Book value as a determinant for buying a stock: The case of Petrobakken

At the current time, I am investing in the oil and gas industry for a number of reasons:

(1) Oil is a commodity based upon a US dollar price.  As the US dollar inflates, commodities will maintain their value.  As a result, there is likely a coming surge in the commodities in the market as everybody and his brother starts looking for value as they catch on to the severe devaluation of the US currency.  Already the Chinese, who are usually huge investors in US treasury bills, have begun to establish enormous positions in the Canadian oil sector.

(2) Current prices in the Canadian oil sector are mostly well below their 5 year highs.

(3) Canadian oil and gas companies pay really good dividends or distributions.

(4) Canadian oil companies, particularly in the junior oil sector, are often selling below “book value” or what is also called “shareholder’s equity”.

Today, for example, Petrobakken (PBN)  in their quarterly report stated that their total assets were 5.5 billion; their net debt 0.698 billion.  This means shareholder’s equity per share (total shares outstanding, 0.188 billion) = 5.5-0.698/.188=$25.54 per share.  I am not a stock analyst, so my calculations could be incorrect (and I would appreciate anyone correcting me on this).  Despite this report, because of the net loss during Q2, PBN shares fell to as low as $21.28 today, as disappointed shareholders dumped the stock.  Others like me were obviously establishing long positions.  I established long positions at an average of $21.56, which in my view means that I immediately gained equity of nearly $4 per share.  Meanwhile, before yesterday’s financial report both TD Waterhouse and Scotia Captial had given PBN excellent ratings, with a $30 and $31 52-week target price respectively [Update:  I learned that the book value of Petrobakken is probably closer to 21.52, and TD Waterhouse has lowered their 52 week target to $25].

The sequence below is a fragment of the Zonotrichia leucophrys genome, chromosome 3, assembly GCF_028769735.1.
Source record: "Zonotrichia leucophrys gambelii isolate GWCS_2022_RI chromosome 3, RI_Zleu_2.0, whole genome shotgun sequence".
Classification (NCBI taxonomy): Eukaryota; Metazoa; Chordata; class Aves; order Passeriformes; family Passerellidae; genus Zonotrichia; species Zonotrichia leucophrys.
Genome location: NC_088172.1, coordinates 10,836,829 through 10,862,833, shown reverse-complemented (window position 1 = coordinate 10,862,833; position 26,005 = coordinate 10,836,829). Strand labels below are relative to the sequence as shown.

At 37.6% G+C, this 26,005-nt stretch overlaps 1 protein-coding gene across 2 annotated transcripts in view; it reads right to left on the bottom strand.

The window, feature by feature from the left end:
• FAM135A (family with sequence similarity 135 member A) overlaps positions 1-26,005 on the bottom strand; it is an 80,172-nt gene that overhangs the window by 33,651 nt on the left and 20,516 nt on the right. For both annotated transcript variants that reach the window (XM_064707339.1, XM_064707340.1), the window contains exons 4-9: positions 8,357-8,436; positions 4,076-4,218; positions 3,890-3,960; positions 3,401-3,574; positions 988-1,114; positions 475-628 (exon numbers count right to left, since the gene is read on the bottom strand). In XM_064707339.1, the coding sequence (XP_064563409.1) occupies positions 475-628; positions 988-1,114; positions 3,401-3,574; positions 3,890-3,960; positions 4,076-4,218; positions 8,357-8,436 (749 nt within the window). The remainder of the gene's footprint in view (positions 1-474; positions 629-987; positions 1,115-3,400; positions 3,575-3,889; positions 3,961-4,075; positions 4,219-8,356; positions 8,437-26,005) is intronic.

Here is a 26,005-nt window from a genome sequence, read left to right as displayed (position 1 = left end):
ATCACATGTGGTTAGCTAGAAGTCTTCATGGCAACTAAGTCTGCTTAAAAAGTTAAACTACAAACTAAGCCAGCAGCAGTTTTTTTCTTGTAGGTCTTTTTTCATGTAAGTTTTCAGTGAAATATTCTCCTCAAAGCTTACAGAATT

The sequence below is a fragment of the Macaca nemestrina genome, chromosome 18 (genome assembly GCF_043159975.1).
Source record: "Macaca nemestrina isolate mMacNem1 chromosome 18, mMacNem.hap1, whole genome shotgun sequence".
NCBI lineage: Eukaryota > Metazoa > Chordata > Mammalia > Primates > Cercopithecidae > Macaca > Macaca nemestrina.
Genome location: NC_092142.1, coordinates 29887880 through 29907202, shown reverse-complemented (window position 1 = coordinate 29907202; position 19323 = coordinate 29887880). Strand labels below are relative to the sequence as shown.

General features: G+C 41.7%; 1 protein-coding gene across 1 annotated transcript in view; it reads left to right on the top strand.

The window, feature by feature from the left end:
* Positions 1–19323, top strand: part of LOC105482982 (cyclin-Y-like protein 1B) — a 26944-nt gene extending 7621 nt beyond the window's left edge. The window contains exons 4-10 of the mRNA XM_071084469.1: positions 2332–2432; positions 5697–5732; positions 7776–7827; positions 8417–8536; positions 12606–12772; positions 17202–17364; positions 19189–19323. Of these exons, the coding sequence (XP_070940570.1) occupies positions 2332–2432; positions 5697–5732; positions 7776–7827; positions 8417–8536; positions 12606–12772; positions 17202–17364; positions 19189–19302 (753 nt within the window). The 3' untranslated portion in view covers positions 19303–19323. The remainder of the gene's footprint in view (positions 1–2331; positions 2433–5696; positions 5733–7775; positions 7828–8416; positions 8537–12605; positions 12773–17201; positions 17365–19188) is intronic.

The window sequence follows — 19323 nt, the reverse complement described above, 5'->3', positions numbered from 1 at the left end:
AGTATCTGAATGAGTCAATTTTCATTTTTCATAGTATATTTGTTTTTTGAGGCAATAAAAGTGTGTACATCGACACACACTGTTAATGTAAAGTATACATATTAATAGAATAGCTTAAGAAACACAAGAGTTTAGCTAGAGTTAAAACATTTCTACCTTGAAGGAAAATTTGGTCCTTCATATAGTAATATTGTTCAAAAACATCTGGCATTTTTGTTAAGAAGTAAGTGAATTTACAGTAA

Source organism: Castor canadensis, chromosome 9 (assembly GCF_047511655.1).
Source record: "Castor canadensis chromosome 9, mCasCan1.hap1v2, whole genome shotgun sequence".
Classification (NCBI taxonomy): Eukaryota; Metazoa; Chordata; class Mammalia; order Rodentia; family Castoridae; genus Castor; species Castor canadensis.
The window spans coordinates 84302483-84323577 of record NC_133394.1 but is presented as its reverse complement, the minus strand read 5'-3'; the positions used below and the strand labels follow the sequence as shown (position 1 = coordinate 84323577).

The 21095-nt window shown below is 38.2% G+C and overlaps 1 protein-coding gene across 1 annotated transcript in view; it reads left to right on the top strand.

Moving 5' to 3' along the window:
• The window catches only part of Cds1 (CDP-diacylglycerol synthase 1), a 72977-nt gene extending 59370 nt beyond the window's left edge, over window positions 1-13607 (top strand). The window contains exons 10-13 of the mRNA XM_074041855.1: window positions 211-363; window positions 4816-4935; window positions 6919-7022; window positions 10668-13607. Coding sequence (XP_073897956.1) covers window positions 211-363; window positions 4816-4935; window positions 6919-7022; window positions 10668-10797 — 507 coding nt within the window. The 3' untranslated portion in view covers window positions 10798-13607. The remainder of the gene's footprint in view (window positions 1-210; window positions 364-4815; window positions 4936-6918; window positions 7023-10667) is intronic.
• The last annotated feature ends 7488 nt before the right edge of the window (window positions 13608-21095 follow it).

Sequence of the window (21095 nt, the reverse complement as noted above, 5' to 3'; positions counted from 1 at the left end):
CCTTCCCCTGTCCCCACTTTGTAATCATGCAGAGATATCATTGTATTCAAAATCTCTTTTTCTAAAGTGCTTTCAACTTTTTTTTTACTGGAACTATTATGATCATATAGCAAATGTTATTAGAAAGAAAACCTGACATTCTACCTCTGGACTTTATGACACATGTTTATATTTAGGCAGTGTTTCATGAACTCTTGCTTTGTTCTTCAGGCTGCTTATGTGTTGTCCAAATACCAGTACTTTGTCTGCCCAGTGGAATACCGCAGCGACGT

I’ve read that Warren Buffet, the value investor par excellence,  does not like too much the commodities sector.  I comfort myself with the fact that there have been other billionaires who have made fortunes on black gold.

Canadian banks

Canadian banks have done very well and are strong in comparison to their neighbors to the south.  But one reason to be wary about investing in them is that they are expanding into the US.  While the bankruptcies are making it possible to pick up deals, my impression is that the US Federal government regulation which often led to bankruptcies is becoming worse rather than better.  Now RBC (RY) is selling a US insurance company that they picked up a few years ago, which may be an indication that they too realize that that business is becoming more difficult in the US.  But it is not surprising.  Obamacare is going to bankrupt the health insurance companies.

Despite the strength of Canadian banks, I am down to an uncovered put on BNS (agreement to buy at $45).  It’s been a great run for me.  I’ve traded successfully on TD, RY, NA, though I lost on BNS and LB (but I have overall net gain from my positions on the banks–thank you very much!).